Source:Hamlett, Mayme L. "Place Names Of Six Southeast Counties Of Missouri." M.A. thesis., University of Missouri-Columbia, 1938.

Place name:Lone Rock
Description:See Garza
Source:Hamlett, Mayme L. "Place Names Of Six Southeast Counties Of Missouri." M.A. thesis., University of Missouri-Columbia, 1938.

Place name:Lucas Bayou
Description:A small bayou in the central part of Sylvania Township, named for James Lucas who lived in that vicinity in 1901. (Lucas)
Source:Hamlett, Mayme L. "Place Names Of Six Southeast Counties Of Missouri." M.A. thesis., University of Missouri-Columbia, 1938.

Place name:Ludlow
Description:A rural school community organized in 1928-1929. The school was never built. The name is that of a family in the community. (Harrison)
Source:Hamlett, Mayme L. "Place Names Of Six Southeast Counties Of Missouri." M.A. thesis., University of Missouri-Columbia, 1938.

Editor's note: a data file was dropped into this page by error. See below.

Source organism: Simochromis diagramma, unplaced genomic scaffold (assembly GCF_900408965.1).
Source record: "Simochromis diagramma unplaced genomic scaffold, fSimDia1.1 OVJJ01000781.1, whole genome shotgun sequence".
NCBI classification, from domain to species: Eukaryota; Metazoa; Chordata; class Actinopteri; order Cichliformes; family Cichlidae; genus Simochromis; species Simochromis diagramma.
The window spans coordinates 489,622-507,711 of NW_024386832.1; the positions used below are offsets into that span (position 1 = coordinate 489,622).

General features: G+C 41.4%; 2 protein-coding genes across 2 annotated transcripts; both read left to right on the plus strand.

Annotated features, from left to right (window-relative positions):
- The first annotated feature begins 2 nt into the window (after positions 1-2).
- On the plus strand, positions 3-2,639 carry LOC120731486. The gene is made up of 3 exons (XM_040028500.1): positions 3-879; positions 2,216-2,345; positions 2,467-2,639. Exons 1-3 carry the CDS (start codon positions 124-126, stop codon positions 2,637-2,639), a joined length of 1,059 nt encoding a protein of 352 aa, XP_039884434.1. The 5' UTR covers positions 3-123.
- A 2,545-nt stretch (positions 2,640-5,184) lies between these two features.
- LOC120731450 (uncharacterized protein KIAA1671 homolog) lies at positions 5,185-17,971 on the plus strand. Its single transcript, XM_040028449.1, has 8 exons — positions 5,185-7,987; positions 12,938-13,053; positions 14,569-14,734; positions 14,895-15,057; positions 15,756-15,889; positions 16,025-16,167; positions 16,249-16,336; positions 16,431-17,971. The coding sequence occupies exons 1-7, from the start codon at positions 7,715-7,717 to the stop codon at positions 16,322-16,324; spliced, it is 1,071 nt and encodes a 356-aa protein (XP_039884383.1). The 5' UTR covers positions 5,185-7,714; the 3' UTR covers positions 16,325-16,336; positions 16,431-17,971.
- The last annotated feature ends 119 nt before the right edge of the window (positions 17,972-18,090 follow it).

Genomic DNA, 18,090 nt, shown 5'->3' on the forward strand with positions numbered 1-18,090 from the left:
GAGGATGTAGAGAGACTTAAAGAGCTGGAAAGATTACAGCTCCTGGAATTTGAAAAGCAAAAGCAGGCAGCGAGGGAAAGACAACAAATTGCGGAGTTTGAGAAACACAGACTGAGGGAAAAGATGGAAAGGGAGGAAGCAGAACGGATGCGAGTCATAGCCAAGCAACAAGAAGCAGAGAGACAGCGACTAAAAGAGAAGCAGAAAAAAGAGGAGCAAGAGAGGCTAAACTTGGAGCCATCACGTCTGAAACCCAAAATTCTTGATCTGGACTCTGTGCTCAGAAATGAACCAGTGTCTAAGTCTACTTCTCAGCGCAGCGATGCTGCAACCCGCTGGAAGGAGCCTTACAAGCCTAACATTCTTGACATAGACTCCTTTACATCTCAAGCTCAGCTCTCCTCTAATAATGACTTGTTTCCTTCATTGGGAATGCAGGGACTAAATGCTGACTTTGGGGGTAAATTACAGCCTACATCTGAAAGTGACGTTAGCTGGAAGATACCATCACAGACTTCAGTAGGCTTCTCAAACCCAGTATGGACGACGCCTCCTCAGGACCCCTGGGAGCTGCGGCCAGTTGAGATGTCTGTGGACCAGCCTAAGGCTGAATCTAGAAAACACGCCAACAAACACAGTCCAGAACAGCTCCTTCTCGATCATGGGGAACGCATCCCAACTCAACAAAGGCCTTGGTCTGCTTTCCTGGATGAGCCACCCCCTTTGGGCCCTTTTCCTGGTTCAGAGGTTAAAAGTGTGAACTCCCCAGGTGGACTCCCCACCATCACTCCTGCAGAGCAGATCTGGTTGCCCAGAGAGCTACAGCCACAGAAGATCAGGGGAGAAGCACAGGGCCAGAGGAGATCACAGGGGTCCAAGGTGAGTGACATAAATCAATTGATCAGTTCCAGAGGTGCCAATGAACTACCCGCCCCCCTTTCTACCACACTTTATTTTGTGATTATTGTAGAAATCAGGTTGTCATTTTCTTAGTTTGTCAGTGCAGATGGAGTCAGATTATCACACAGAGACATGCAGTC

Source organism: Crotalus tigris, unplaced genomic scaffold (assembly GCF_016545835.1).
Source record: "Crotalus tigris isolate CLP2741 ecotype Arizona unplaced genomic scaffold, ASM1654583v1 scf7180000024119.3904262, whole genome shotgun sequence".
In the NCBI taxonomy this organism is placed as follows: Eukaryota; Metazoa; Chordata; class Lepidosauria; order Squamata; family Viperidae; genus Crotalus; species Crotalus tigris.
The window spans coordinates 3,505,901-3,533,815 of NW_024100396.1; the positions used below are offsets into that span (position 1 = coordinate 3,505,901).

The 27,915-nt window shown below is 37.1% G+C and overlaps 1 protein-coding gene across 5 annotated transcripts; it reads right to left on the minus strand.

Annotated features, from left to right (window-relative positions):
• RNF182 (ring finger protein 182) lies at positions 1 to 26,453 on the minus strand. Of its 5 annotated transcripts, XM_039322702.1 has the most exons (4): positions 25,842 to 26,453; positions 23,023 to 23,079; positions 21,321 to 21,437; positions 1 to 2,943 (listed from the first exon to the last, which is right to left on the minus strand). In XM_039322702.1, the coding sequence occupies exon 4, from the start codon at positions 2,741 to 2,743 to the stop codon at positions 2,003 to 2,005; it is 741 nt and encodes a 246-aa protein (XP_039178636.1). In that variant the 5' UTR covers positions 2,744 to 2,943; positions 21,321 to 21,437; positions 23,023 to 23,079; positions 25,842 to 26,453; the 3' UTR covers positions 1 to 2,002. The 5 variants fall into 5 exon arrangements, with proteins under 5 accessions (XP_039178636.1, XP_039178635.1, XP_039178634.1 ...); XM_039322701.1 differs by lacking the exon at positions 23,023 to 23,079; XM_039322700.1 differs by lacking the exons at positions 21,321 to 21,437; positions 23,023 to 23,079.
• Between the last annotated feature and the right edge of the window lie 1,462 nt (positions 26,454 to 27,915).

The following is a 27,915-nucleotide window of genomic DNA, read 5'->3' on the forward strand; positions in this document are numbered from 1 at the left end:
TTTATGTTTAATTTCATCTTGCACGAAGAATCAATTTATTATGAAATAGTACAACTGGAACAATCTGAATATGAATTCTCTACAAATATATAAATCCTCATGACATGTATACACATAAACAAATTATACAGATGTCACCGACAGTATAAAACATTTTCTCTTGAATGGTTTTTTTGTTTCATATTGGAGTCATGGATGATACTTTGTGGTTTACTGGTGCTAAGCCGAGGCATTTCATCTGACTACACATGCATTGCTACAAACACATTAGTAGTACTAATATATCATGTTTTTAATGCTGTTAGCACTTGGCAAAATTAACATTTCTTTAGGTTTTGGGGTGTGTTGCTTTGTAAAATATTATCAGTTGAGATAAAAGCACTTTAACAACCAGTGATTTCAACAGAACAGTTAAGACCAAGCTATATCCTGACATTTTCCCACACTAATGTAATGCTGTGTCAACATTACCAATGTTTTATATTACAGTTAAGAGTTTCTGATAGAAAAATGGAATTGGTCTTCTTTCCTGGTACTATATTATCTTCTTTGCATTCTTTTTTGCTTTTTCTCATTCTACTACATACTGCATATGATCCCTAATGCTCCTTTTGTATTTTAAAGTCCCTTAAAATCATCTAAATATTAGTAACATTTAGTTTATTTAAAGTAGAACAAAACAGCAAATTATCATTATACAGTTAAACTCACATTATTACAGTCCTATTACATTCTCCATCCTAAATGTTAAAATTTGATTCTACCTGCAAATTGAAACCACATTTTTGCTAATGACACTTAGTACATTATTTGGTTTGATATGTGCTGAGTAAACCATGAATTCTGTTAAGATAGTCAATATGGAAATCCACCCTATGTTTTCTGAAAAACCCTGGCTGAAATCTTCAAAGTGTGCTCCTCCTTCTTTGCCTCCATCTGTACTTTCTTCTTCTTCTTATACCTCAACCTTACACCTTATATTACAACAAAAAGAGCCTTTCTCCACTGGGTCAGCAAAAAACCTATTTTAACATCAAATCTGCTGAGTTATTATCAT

Place name:Lusk School
Description:A rural school abandoned in 1920 in the southeastern part of Commerce Township. The school took its name from Lusk's Chapel Methodist Church which was organized about 1880 and named for Rev. Wm. M. Lusk, who was a minister and a farmer in Scott County in 1847. (Goodspeed 536, Goodspeed's Biog., Anderson)
Source:Hamlett, Mayme L. "Place Names Of Six Southeast Counties Of Missouri." M.A. thesis., University of Missouri-Columbia, 1938.

Place name:Lusk's Chapel Methodist Church
Description:See Lusk School.
Source:Hamlett, Mayme L. "Place Names Of Six Southeast Counties Of Missouri." M.A. thesis., University of Missouri-Columbia, 1938.

Place name:Macedonia Church
Description:A rural Methodist Church organized in 1887 and disbanded in 1926 (cf. above). (Anderson, Goodspeed 536)